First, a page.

Russian moves raise stakes in Ukraine conflict
SIMFEROPOL, Ukraine (AP) — Masked gunmen stormed the parliament of Ukraine's strategic Crimea region as Russian fighter jets scrambled to patrol borders, while Ukraine's newly formed government pledged to prevent a national breakup with the strong backing of the West — the stirrings of a potentially dangerous confrontation reminiscent of Cold War brinksmanship.
Moscow reportedly granted shelter to Ukraine's fugitive president, Viktor Yanukovych, who was said to be holed up in a luxury government retreat and to have scheduled a news conference Friday near the Ukrainian border.
As gunmen wearing unmarked camouflage uniforms erected a sign reading "Crimea is Russia" in the provincial capital, Ukraine's interim prime minister declared that the Black Sea territory "has been and will be a part of Ukraine."
The escalating conflict sent Ukraine's finances plummeting further, prompting Western leaders to prepare an emergency financial package.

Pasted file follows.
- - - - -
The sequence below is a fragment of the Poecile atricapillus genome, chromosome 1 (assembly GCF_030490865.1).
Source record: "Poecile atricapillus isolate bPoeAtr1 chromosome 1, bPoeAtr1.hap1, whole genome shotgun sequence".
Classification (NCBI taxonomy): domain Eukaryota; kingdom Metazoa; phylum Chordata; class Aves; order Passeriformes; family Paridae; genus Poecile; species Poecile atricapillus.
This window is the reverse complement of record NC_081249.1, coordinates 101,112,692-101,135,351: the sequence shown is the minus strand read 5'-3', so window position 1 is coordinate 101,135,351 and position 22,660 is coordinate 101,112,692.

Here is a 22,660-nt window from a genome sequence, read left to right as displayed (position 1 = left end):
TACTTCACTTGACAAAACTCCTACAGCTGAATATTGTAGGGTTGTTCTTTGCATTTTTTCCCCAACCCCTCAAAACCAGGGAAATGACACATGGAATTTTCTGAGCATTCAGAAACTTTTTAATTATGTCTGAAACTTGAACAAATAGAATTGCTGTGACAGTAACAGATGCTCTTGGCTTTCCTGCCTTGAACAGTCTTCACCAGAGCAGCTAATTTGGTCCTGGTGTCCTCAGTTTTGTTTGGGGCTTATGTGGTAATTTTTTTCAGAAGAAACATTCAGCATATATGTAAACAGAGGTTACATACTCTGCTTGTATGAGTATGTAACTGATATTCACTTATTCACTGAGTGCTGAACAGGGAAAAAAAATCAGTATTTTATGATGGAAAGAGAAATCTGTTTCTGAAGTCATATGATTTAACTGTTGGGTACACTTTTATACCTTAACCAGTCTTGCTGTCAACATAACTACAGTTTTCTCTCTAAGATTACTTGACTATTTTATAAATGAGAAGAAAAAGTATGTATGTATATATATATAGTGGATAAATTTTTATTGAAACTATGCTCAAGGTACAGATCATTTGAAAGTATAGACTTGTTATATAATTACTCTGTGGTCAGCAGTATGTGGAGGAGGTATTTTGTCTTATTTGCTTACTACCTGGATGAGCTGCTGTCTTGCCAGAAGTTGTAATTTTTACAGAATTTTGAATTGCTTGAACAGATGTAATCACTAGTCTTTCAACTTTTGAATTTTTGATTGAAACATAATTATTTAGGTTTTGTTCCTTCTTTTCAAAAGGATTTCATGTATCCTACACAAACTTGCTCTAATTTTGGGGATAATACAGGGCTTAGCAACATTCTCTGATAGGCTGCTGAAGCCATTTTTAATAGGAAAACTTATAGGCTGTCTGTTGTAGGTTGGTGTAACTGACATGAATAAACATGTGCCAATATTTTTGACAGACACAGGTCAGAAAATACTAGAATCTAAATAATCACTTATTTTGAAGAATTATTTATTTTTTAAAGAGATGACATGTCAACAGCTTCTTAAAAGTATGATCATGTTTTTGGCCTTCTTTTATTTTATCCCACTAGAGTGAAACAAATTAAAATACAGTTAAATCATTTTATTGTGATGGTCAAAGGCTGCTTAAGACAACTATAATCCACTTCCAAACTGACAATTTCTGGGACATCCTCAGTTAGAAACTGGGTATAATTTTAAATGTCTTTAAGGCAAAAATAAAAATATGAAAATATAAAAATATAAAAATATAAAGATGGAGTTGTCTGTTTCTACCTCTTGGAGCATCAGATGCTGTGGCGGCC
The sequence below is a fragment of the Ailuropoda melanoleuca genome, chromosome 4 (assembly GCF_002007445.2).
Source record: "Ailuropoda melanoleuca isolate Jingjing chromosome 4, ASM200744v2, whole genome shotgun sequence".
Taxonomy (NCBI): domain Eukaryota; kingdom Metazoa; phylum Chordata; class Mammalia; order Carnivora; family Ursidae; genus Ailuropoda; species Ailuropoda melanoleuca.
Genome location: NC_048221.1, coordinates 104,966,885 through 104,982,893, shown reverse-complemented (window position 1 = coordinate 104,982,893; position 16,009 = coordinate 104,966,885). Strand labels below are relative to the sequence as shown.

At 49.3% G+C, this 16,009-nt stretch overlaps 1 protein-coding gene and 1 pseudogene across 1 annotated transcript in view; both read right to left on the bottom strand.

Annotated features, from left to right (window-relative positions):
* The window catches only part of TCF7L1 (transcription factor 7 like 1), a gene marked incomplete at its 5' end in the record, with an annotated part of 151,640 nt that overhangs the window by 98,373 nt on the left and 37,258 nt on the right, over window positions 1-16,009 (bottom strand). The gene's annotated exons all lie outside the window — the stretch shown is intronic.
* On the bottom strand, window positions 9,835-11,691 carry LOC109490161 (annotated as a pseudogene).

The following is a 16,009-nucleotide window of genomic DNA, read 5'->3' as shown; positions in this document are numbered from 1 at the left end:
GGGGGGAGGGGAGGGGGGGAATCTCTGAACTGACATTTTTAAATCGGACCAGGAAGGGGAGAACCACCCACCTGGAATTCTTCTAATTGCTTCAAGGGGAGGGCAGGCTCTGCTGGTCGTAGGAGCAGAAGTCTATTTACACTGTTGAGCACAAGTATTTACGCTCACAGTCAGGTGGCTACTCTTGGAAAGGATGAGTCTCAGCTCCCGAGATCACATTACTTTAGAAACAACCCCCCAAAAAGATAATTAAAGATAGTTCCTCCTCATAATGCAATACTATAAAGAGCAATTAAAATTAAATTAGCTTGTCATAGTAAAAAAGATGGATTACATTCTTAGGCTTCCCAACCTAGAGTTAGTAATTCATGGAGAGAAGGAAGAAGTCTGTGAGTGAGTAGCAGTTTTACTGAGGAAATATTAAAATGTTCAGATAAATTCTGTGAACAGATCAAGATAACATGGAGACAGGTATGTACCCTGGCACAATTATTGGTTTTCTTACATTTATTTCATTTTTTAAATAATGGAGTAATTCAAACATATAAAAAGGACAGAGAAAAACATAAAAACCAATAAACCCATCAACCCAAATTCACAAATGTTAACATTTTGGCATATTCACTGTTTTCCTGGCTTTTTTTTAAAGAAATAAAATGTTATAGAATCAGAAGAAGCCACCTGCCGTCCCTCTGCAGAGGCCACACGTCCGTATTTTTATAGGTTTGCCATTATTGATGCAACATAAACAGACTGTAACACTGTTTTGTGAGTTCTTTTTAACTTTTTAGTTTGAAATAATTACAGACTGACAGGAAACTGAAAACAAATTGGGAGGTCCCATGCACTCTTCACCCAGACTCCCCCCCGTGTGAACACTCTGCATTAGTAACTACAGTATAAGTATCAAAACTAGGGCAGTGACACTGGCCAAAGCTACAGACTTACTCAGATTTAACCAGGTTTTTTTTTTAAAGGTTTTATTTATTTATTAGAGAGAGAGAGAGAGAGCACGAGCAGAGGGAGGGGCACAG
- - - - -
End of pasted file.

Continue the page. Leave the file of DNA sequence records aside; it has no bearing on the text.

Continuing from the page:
Yanukovych, whose approach to Moscow set off three months of pro-Europe protests, finally fled by helicopter last weekend as his allies deserted him. The humiliating exit was a severe blow to Russian President Vladimir Putin, who had been celebrating his signature Olympics even as Ukraine's drama came to a head. The Russian leader has long dreamt of pulling Ukraine — a huge country of 46 million people considered the cradle of Russian civilization — closer into Moscow's orbit.